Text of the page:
That's when the Celtics open the 2009-10 season against LeBron James and the Cleveland Cavaliers. But it'll be a very different Celtics team than the one that couldn't get past Orlando in the conference semifinals. For one, Kevin Garnett will be recovered from the knee injury that caused him to miss the entire playoffs. "Just fine," Grousbeck said, when asked how KG's recovery was going.

Also, Grousbeck raved about the Celtics' big offseason acquisition -- the talented, enigmatic, and combustible Rasheed Wallace.

"I personally recruited him with five others guys," Grousbeck said. "My guys lobbied us for the signing because the players who’ve played the game for 10 years at a high level, they know who can help them and what they can do. They know the score. Rasheed was everybody’s first choice: ownership, general manager, and players. We all wanted to have him as a first choice, and we got him."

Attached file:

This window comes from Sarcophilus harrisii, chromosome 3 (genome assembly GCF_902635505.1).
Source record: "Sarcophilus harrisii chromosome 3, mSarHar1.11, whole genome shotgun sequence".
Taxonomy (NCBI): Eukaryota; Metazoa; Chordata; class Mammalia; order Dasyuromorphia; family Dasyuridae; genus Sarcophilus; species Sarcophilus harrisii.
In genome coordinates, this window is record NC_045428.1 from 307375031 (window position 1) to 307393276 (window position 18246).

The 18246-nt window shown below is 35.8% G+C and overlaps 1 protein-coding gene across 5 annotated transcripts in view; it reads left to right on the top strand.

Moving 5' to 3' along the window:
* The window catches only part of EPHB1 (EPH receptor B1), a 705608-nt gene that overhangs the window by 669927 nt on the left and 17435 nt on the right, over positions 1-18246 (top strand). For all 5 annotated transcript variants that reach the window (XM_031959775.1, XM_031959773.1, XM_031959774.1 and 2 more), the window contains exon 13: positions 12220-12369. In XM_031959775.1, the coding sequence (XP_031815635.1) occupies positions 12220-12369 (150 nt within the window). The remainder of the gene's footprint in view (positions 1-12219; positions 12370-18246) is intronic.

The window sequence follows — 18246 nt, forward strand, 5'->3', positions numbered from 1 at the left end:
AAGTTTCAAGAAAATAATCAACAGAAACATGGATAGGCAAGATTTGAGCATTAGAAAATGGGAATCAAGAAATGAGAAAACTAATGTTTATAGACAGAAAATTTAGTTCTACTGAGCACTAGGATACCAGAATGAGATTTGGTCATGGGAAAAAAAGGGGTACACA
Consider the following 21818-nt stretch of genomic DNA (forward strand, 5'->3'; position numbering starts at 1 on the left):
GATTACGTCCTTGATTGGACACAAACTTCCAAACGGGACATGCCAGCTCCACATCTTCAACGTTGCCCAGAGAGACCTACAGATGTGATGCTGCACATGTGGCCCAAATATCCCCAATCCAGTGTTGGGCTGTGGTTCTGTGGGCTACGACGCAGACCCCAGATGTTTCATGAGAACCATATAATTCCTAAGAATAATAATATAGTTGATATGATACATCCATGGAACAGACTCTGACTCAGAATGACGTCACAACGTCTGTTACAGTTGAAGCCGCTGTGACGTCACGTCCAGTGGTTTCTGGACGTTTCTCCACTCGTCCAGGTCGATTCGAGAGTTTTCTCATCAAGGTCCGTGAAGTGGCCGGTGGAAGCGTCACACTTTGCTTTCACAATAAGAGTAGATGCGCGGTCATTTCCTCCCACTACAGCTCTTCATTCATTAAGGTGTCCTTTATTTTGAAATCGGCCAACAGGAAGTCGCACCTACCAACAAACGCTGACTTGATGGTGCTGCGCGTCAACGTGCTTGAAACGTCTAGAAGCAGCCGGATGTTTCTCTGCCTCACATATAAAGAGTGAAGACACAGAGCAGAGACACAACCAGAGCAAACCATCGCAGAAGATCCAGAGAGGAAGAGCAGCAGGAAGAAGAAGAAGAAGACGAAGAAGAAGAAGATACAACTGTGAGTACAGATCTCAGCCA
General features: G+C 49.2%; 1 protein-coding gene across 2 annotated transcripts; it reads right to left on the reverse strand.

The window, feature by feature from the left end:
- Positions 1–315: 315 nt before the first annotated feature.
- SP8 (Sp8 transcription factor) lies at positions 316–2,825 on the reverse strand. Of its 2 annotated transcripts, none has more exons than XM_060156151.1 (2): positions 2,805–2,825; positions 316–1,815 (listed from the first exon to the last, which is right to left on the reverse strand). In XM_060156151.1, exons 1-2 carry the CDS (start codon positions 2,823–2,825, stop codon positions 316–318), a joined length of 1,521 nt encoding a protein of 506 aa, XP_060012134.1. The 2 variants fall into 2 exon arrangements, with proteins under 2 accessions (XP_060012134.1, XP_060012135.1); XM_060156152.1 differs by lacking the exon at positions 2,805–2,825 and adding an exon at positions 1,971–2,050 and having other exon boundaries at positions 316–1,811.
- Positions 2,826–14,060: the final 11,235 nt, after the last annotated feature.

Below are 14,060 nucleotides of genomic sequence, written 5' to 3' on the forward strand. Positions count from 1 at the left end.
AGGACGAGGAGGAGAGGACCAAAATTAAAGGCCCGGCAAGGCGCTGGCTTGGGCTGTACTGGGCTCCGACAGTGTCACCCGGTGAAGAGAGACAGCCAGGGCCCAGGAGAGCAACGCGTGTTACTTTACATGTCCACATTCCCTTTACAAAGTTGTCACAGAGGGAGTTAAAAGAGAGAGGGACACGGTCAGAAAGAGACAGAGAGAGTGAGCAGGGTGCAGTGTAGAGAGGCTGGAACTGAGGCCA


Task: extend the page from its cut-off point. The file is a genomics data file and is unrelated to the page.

Grousbeck said he questioned Wallace about his status as the NBA's undisputed king of technical fouls and menace to officials during his 14-year career and was satisfied with 'Sheed's answers. 

"He’s a feisty competitor, obviously," Grousbeck said. "We talked about that in the interview and the recruiting session. He said he means it always to try to help the team. He and his former teammates and coaches that you talk to when you do research on him, they love him as a player. Coaches love him, players love to play with him. The refs have mixed feelings, but that’s what refs are for."

Asked if he was prepared for all things Rasheed, Grousbeck said, "I actually told David (Stern) that I was going to modify my baseline ref assistance program a little bit to make up for the fact that we’ve got Rasheed. So I’m going to be doing a little less helping of the refs from the baseline. Just trying to even things out."

As for restricted free agent Glen "Big Baby" Davis, Grousbeck said the Celtics have had "a lot of conversations with him" and added, "We expect to see him in green. But things play out and you never know."
Posted on: July 22, 2009 11:34 am

Time to re-sign, Lamar

A few weeks ago when Ron Artest decided to sign with the Lakers, one of the first things out of his mouth was this: "I know Lamar Odom, so that's pretty cool."